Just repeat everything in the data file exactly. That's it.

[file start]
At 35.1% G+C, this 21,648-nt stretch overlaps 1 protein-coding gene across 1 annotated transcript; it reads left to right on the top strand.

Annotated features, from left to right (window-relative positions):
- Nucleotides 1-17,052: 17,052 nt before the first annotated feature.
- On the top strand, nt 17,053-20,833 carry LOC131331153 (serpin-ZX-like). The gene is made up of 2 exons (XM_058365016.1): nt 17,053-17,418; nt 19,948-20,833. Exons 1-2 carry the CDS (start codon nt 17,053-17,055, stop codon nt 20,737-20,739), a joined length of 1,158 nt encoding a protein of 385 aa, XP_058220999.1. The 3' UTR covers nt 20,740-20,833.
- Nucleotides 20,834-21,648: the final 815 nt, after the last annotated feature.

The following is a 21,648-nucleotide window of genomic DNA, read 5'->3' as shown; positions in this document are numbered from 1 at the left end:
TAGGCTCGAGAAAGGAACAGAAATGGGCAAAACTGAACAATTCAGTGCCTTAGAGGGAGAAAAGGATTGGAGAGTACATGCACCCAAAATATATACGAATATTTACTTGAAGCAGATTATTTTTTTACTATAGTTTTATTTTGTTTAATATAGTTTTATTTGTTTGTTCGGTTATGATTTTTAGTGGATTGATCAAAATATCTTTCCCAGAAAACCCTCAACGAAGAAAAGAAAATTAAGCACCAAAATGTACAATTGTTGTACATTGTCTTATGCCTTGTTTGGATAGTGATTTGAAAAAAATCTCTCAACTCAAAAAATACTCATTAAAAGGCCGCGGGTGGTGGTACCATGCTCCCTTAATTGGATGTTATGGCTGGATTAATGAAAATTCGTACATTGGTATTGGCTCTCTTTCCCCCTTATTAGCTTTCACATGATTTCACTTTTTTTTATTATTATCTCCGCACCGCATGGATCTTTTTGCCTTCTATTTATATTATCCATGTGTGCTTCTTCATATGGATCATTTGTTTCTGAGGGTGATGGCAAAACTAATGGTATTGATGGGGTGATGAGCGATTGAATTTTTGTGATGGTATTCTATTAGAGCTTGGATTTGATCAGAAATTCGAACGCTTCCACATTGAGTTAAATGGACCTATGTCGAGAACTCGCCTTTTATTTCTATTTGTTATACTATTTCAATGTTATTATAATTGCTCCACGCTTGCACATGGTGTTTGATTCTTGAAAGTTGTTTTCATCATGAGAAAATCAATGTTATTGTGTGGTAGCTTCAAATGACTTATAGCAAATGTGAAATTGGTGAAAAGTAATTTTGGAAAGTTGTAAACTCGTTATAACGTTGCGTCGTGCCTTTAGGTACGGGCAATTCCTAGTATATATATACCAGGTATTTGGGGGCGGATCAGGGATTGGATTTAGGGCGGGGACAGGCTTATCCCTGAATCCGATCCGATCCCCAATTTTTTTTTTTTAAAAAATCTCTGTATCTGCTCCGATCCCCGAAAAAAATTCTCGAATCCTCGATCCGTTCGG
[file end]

At 35.1% G+C, this 21,648-nt stretch overlaps 1 protein-coding gene across 1 annotated transcript; it reads left to right on the top strand.

Annotated features, from left to right (window-relative positions):
- Nucleotides 1-17,052: 17,052 nt before the first annotated feature.
- On the top strand, nt 17,053-20,833 carry LOC131331153 (serpin-ZX-like). The gene is made up of 2 exons (XM_058365016.1): nt 17,053-17,418; nt 19,948-20,833. Exons 1-2 carry the CDS (start codon nt 17,053-17,055, stop codon nt 20,737-20,739), a joined length of 1,158 nt encoding a protein of 385 aa, XP_058220999.1. The 3' UTR covers nt 20,740-20,833.
- Nucleotides 20,834-21,648: the final 815 nt, after the last annotated feature.

The following is a 21,648-nucleotide window of genomic DNA, read 5'->3' as shown; positions in this document are numbered from 1 at the left end:
TAGGCTCGAGAAAGGAACAGAAATGGGCAAAACTGAACAATTCAGTGCCTTAGAGGGAGAAAAGGATTGGAGAGTACATGCACCCAAAATATATACGAATATTTACTTGAAGCAGATTATTTTTTTACTATAGTTTTATTTTGTTTAATATAGTTTTATTTGTTTGTTCGGTTATGATTTTTAGTGGATTGATCAAAATATCTTTCCCAGAAAACCCTCAACGAAGAAAAGAAAATTAAGCACCAAAATGTACAATTGTTGTACATTGTCTTATGCCTTGTTTGGATAGTGATTTGAAAAAAATCTCTCAACTCAAAAAATACTCATTAAAAGGCCGCGGGTGGTGGTACCATGCTCCCTTAATTGGATGTTATGGCTGGATTAATGAAAATTCGTACATTGGTATTGGCTCTCTTTCCCCCTTATTAGCTTTCACATGATTTCACTTTTTTTTATTATTATCTCCGCACCGCATGGATCTTTTTGCCTTCTATTTATATTATCCATGTGTGCTTCTTCATATGGATCATTTGTTTCTGAGGGTGATGGCAAAACTAATGGTATTGATGGGGTGATGAGCGATTGAATTTTTGTGATGGTATTCTATTAGAGCTTGGATTTGATCAGAAATTCGAACGCTTCCACATTGAGTTAAATGGACCTATGTCGAGAACTCGCCTTTTATTTCTATTTGTTATACTATTTCAATGTTATTATAATTGCTCCACGCTTGCACATGGTGTTTGATTCTTGAAAGTTGTTTTCATCATGAGAAAATCAATGTTATTGTGTGGTAGCTTCAAATGACTTATAGCAAATGTGAAATTGGTGAAAAGTAATTTTGGAAAGTTGTAAACTCGTTATAACGTTGCGTCGTGCCTTTAGGTACGGGCAATTCCTAGTATATATATACCAGGTATTTGGGGGCGGATCAGGGATTGGATTTAGGGCGGGGACAGGCTTATCCCTGAATCCGATCCGATCCCCAATTTTTTTTTTTTAAAAAATCTCTGTATCTGCTCCGATCCCCGAAAAAAATTCTCGAATCCTCGATCCGTTCGG